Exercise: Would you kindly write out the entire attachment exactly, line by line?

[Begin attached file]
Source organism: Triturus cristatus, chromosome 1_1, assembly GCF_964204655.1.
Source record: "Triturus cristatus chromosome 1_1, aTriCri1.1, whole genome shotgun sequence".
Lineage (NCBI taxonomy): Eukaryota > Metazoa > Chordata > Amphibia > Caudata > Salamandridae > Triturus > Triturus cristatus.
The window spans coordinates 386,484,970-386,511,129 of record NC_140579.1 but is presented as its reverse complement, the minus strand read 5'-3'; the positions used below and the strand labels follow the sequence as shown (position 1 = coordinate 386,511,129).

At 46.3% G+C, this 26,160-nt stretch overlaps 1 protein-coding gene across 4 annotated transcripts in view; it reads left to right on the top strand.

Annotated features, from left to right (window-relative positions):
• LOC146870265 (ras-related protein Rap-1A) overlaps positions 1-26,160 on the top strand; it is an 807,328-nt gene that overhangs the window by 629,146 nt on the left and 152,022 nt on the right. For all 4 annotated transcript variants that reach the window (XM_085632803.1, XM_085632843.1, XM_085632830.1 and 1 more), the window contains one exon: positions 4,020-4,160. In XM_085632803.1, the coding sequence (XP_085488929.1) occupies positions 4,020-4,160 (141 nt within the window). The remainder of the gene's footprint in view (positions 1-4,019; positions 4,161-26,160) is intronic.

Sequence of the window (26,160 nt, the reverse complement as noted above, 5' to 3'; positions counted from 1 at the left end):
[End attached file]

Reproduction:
Source organism: Triturus cristatus, chromosome 1_1, assembly GCF_964204655.1.
Source record: "Triturus cristatus chromosome 1_1, aTriCri1.1, whole genome shotgun sequence".
Lineage (NCBI taxonomy): Eukaryota > Metazoa > Chordata > Amphibia > Caudata > Salamandridae > Triturus > Triturus cristatus.
The window spans coordinates 386,484,970-386,511,129 of record NC_140579.1 but is presented as its reverse complement, the minus strand read 5'-3'; the positions used below and the strand labels follow the sequence as shown (position 1 = coordinate 386,511,129).

At 46.3% G+C, this 26,160-nt stretch overlaps 1 protein-coding gene across 4 annotated transcripts in view; it reads left to right on the top strand.

Annotated features, from left to right (window-relative positions):
• LOC146870265 (ras-related protein Rap-1A) overlaps positions 1-26,160 on the top strand; it is an 807,328-nt gene that overhangs the window by 629,146 nt on the left and 152,022 nt on the right. For all 4 annotated transcript variants that reach the window (XM_085632803.1, XM_085632843.1, XM_085632830.1 and 1 more), the window contains one exon: positions 4,020-4,160. In XM_085632803.1, the coding sequence (XP_085488929.1) occupies positions 4,020-4,160 (141 nt within the window). The remainder of the gene's footprint in view (positions 1-4,019; positions 4,161-26,160) is intronic.

Sequence of the window (26,160 nt, the reverse complement as noted above, 5' to 3'; positions counted from 1 at the left end):